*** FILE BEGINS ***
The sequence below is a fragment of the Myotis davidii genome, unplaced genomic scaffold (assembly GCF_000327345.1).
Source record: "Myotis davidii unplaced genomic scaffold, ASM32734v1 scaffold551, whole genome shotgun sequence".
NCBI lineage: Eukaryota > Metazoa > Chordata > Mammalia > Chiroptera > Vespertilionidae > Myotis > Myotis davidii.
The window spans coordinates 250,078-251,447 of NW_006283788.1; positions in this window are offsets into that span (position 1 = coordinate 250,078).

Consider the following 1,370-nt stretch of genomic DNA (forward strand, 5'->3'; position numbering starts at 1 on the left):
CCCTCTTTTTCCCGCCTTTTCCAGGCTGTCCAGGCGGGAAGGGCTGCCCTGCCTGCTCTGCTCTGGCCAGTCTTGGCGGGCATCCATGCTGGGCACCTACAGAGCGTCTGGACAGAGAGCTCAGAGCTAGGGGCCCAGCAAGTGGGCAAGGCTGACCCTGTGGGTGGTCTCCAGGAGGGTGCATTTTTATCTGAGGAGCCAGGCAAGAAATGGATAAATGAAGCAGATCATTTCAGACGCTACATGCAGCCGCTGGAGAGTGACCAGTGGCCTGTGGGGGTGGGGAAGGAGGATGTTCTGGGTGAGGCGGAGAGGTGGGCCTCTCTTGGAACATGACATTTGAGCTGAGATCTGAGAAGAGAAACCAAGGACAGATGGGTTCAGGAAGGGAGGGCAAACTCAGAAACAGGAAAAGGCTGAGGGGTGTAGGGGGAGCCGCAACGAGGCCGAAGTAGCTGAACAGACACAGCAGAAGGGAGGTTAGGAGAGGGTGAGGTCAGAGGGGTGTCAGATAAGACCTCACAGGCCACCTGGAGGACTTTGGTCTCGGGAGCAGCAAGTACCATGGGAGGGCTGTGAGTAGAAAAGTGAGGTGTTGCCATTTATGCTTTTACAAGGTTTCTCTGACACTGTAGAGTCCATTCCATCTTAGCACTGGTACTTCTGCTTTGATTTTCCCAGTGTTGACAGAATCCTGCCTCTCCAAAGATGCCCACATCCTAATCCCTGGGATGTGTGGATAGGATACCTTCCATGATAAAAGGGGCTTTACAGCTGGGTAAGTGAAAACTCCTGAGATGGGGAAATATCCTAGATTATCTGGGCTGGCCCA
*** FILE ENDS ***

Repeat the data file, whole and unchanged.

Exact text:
The sequence below is a fragment of the Myotis davidii genome, unplaced genomic scaffold (assembly GCF_000327345.1).
Source record: "Myotis davidii unplaced genomic scaffold, ASM32734v1 scaffold551, whole genome shotgun sequence".
NCBI lineage: Eukaryota > Metazoa > Chordata > Mammalia > Chiroptera > Vespertilionidae > Myotis > Myotis davidii.
The window spans coordinates 250,078-251,447 of NW_006283788.1; positions in this window are offsets into that span (position 1 = coordinate 250,078).

Consider the following 1,370-nt stretch of genomic DNA (forward strand, 5'->3'; position numbering starts at 1 on the left):
CCCTCTTTTTCCCGCCTTTTCCAGGCTGTCCAGGCGGGAAGGGCTGCCCTGCCTGCTCTGCTCTGGCCAGTCTTGGCGGGCATCCATGCTGGGCACCTACAGAGCGTCTGGACAGAGAGCTCAGAGCTAGGGGCCCAGCAAGTGGGCAAGGCTGACCCTGTGGGTGGTCTCCAGGAGGGTGCATTTTTATCTGAGGAGCCAGGCAAGAAATGGATAAATGAAGCAGATCATTTCAGACGCTACATGCAGCCGCTGGAGAGTGACCAGTGGCCTGTGGGGGTGGGGAAGGAGGATGTTCTGGGTGAGGCGGAGAGGTGGGCCTCTCTTGGAACATGACATTTGAGCTGAGATCTGAGAAGAGAAACCAAGGACAGATGGGTTCAGGAAGGGAGGGCAAACTCAGAAACAGGAAAAGGCTGAGGGGTGTAGGGGGAGCCGCAACGAGGCCGAAGTAGCTGAACAGACACAGCAGAAGGGAGGTTAGGAGAGGGTGAGGTCAGAGGGGTGTCAGATAAGACCTCACAGGCCACCTGGAGGACTTTGGTCTCGGGAGCAGCAAGTACCATGGGAGGGCTGTGAGTAGAAAAGTGAGGTGTTGCCATTTATGCTTTTACAAGGTTTCTCTGACACTGTAGAGTCCATTCCATCTTAGCACTGGTACTTCTGCTTTGATTTTCCCAGTGTTGACAGAATCCTGCCTCTCCAAAGATGCCCACATCCTAATCCCTGGGATGTGTGGATAGGATACCTTCCATGATAAAAGGGGCTTTACAGCTGGGTAAGTGAAAACTCCTGAGATGGGGAAATATCCTAGATTATCTGGGCTGGCCCA